The role of the Lead Coordinator/Lead Practitioner

All children and young people with additional needs (including complex needs) who require integrated support from more than one practitioner should experience a seamless and effective service in which one practitioner takes the lead to ensure that services are co-ordinated, coherent and achieving intended outcomes.

(DCSF The Lead Professional: Managers Guide)

Central to the effectiveness of joined up working across health, education, social care, youth services, Youth Justice, police, and the private, voluntary and independent sectors is the role of the Lead Practitioner/Coordinator, who co-ordinates the multi-agency or multi-disciplinary sharing of information leading to a coordinated action plan and response to meet the child or young person’s needs.

Where a child or young person with a range of additional needs requires Early Help support from more than one worker or agency, the Lead Coordinator / Lead Practitioner is someone who:

  • acts as a single point of contact for the child, young person and/or family – someone that they can trust, who is able to engage and support them in making choices, in navigating their way through the support systems and in effecting change.  This will benefit young people and families by reducing the number of times they have to repeat information to different practitioners.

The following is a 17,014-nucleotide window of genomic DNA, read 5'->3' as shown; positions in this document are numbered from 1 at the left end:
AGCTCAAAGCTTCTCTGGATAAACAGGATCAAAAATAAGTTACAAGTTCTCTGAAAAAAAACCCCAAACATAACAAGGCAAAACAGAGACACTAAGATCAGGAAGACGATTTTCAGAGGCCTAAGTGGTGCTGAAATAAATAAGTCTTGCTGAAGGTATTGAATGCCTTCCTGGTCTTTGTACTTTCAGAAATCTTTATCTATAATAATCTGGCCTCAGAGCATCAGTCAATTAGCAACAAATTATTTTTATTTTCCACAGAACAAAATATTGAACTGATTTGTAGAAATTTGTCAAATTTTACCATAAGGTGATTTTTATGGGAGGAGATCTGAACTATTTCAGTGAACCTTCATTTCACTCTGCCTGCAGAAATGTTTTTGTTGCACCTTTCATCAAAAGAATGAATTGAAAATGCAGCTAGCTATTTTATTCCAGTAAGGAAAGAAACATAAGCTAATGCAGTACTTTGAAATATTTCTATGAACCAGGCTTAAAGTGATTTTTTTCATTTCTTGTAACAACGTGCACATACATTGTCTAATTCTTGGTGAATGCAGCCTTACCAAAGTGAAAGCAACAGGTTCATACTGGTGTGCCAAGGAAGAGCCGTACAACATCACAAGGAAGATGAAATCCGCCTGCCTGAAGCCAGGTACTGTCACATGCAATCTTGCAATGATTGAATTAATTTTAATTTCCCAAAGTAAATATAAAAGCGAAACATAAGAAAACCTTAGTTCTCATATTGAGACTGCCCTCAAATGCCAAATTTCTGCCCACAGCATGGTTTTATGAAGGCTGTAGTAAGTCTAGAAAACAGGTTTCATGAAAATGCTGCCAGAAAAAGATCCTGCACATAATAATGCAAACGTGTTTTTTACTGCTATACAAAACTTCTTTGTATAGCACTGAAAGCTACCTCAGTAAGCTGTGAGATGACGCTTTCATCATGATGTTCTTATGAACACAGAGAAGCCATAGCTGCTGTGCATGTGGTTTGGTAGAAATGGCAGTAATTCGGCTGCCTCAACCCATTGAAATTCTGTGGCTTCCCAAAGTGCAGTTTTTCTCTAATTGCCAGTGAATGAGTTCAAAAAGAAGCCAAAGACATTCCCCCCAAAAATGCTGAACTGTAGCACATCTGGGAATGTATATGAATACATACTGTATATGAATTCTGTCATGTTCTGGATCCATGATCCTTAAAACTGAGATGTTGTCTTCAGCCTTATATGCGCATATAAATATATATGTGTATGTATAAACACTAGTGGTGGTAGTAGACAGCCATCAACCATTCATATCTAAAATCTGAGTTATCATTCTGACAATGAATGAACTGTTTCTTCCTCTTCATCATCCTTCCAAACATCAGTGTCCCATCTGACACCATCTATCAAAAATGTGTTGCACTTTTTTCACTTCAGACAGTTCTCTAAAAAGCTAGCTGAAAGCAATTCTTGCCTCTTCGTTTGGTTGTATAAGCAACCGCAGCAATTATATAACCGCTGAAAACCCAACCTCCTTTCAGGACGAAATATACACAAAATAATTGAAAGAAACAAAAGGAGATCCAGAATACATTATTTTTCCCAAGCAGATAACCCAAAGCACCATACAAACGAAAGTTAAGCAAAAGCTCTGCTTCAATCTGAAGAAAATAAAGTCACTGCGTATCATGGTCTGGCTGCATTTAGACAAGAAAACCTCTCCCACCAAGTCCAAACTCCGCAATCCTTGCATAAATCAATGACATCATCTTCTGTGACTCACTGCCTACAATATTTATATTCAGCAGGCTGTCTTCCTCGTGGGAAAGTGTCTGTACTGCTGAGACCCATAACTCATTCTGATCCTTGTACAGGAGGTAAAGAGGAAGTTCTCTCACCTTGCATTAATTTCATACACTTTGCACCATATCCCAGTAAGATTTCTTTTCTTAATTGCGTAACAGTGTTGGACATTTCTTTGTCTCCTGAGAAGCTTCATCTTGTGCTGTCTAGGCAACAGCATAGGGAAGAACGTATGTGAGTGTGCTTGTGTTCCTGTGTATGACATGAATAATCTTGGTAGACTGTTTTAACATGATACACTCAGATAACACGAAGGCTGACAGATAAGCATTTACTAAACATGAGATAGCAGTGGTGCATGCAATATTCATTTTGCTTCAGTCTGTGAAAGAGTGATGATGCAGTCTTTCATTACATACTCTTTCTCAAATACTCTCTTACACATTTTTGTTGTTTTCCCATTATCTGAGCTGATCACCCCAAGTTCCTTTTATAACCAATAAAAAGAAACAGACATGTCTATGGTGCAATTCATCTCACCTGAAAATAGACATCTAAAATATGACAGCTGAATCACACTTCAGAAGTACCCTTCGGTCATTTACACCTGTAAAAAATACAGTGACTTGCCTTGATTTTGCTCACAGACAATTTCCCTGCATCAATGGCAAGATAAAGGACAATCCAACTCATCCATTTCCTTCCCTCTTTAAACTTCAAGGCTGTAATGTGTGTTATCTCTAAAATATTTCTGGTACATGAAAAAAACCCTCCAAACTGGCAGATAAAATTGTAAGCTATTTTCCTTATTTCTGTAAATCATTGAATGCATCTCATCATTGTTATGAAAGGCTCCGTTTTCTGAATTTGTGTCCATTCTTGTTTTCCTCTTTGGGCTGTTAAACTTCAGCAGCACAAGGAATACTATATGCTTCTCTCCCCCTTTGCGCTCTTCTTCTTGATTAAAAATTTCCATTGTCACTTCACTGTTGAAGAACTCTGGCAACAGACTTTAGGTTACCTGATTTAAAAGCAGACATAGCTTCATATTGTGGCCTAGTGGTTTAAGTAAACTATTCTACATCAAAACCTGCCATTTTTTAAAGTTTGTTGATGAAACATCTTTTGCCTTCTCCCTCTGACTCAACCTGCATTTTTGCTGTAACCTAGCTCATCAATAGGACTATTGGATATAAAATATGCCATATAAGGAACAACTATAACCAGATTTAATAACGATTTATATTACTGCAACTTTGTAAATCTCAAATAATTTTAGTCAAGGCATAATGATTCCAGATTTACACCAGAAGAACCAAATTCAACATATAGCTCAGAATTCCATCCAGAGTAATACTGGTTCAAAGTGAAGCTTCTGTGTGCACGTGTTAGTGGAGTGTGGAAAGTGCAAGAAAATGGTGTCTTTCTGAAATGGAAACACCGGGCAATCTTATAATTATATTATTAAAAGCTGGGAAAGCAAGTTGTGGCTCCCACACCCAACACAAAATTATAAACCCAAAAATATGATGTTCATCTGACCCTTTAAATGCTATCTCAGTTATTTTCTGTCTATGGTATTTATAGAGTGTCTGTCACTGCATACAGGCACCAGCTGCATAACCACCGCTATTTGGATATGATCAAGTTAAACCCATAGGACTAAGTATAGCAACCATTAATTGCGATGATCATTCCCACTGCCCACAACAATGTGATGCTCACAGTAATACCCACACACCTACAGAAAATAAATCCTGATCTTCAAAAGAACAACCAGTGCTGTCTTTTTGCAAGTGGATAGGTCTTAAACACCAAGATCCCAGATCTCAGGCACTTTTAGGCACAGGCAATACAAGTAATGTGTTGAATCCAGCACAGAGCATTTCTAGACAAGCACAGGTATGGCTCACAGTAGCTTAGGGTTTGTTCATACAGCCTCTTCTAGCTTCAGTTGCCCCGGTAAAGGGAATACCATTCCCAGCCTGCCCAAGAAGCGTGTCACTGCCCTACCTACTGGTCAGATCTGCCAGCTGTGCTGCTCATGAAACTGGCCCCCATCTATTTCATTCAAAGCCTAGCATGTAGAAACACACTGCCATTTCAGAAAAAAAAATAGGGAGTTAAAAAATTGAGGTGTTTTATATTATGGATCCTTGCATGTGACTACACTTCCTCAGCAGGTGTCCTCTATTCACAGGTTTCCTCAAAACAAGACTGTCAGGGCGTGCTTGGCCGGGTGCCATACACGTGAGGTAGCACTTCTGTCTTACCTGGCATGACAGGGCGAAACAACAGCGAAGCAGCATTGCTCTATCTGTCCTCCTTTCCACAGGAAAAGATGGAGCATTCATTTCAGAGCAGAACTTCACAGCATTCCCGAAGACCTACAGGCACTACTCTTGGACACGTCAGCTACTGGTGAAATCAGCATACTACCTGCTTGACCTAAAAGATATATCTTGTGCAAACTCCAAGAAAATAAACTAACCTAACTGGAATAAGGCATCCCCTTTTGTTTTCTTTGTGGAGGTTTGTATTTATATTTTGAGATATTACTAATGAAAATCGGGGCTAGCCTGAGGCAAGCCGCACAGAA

• will ensure appropriate and effective interventions – someone who will coordinate the delivery of actions agreed and recorded as part of the CASA process to ensure that the child and family get appropriate and effective interventions when needed, which are well planned, regularly reviewed and effectively delivered.
  • will help reduce overlap and inconsistency – someone with oversight who will help co-ordinate and focus the multi-agency response to meet the needs of the child and young person, as agreed and recorded in CASA Action Plan. They will organise meetings or discussions with practitioners and with the family as appropriate.

Who can be an Early Help Lead Coordinator / Lead Practitioner?

Many different types of worker can take on the role of Lead Coordinator/Lead Practitioner, as the skills and knowledge required to carry out the role are similar regardless of professional background or job – be it Merton Enhanced Services Social Worker or Family Support Worker or Outreach Worker, Headteachers, SENCo, school pastoral head, school head of year, child protection designate, education welfare officer, school nurse, health visitor, Early Support Key Worker, Portage Coordinator, youth services worker.

Increasingly, with additional support or training where necessary, other pertinent practitioners can assume this role, such as early years practitioner, speech & language therapist, occupational therapist, physiotherapist, education psychologist, specialist teachers, behaviour support officer, language and learning practitioner, sensory impairment practitioner, CAMHS worker, substance misuse worker, youth worker, school linked police officer, community police officer, midwife, teenage parent advisor, or voluntary sector worker (Young Carers Project, Jigsaw4U, Home-Start, St Mark’s Family Centre), and others.